Funding cuts have put a stop to the service which has operated since 1983.
Funding cuts have put a stop to the service which has operated since 1983. Katy McDonnell

400 families in limbo as funding cuts scrap day care scheme

ABOUT 400 families are in limbo after it was revealed funding for the Bundaberg Baptist Family Day Care Scheme had been scrapped.

The cut means about 40 local educators will be looking for an alternative family day care service after the Federal Government decided not to extend its funding under the Community Support Program, leaving the organisation with a significant fiscal shortfall.

Baptist day care executive director Kylie Rickard said the service had been supporting local families since 1983 with the provision of professional care in a home environment.

It has also forged strong relationships with the community through connections with Bundaberg Hospital, Edon Place, Family and Child Connect, Child Safety and Early Childhood networks, among others.

"The BBFDC acknowledges how generous the Federal Government has been in previous years with funding, and knows that, as a family day care provider, they will not be alone in facing this challenge," Ms Rickard said.

She said while the team had been working tirelessly to come up with a solution, they had been unable to do so.

Consequently, the Baptist Union of Queensland, in conjunction with the Bundaberg Baptist Church, have made the decision to cease operating family day care under the scheme and to close the associated Kids in Cars hire and install service.

"It's just so disappointing that the government doesn't feel like family day care is as valuable as we feel it is. It's so different to long day care, it's so different to a centre. It's that one-to-four ratio that allows children such a different experience to the one they may receive in a centre," she said.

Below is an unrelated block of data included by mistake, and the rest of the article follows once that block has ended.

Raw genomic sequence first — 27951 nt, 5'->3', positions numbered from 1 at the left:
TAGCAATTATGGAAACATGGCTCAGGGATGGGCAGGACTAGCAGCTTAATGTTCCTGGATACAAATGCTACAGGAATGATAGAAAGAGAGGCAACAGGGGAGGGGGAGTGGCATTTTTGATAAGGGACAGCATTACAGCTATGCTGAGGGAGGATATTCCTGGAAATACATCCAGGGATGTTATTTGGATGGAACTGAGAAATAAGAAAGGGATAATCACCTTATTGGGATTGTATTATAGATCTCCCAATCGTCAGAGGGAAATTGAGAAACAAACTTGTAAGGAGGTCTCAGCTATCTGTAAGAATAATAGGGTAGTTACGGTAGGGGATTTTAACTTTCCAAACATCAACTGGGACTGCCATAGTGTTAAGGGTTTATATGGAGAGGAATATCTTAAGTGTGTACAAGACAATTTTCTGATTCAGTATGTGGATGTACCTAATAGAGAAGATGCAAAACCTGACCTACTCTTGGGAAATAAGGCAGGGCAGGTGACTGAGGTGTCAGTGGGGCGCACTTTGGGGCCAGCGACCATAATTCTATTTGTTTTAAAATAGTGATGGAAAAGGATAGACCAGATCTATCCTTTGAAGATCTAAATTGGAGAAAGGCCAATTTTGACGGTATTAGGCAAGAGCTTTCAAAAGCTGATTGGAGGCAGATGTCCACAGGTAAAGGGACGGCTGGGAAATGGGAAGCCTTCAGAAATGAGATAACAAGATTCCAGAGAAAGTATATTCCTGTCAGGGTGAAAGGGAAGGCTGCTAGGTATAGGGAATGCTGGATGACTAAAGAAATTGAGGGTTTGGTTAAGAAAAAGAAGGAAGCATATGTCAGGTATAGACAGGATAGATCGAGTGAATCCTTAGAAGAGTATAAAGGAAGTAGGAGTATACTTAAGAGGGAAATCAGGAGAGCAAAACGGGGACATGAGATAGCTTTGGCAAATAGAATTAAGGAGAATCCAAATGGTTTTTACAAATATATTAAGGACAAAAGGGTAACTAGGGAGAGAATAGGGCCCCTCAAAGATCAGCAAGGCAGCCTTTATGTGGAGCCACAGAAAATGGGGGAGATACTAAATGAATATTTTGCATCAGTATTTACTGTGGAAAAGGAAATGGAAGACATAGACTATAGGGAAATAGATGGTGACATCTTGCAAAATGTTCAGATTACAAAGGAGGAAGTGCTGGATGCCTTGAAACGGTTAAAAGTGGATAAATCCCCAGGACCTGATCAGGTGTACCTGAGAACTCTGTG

"Even the terminology educator has changed over the years. They used to be family day care mums, then family day care carers. It's just such a shame."

The service will cease from April 29.

Ms Rickard said they were working with the Family Day Care Association of Queensland to place the children and educators in an ongoing service before the final day of operation.

The change to BBFDC will not immediately affect the HIPPY or FDC Footprints Kindergarten programs.

Previously the funding provided 75 cents per child, per hour at an annual cap of up to $250,000.

"It's going to affect so many people," Ms Rickard said. "Yes it's going to affect the family day care educators, but we get calls daily from places like the hospital and Edon Place, who support women who are victims of domestic violence when they've got nowhere else to go and they need someone to look after their children. We are the ones that get the call and we place those children at the drop of a hat so those mums can get the help they need.

"We do the overnight care and the care that lasts 14 days or more - there's just all these other aspects in the community that we support. It's going to be a big shock to them."


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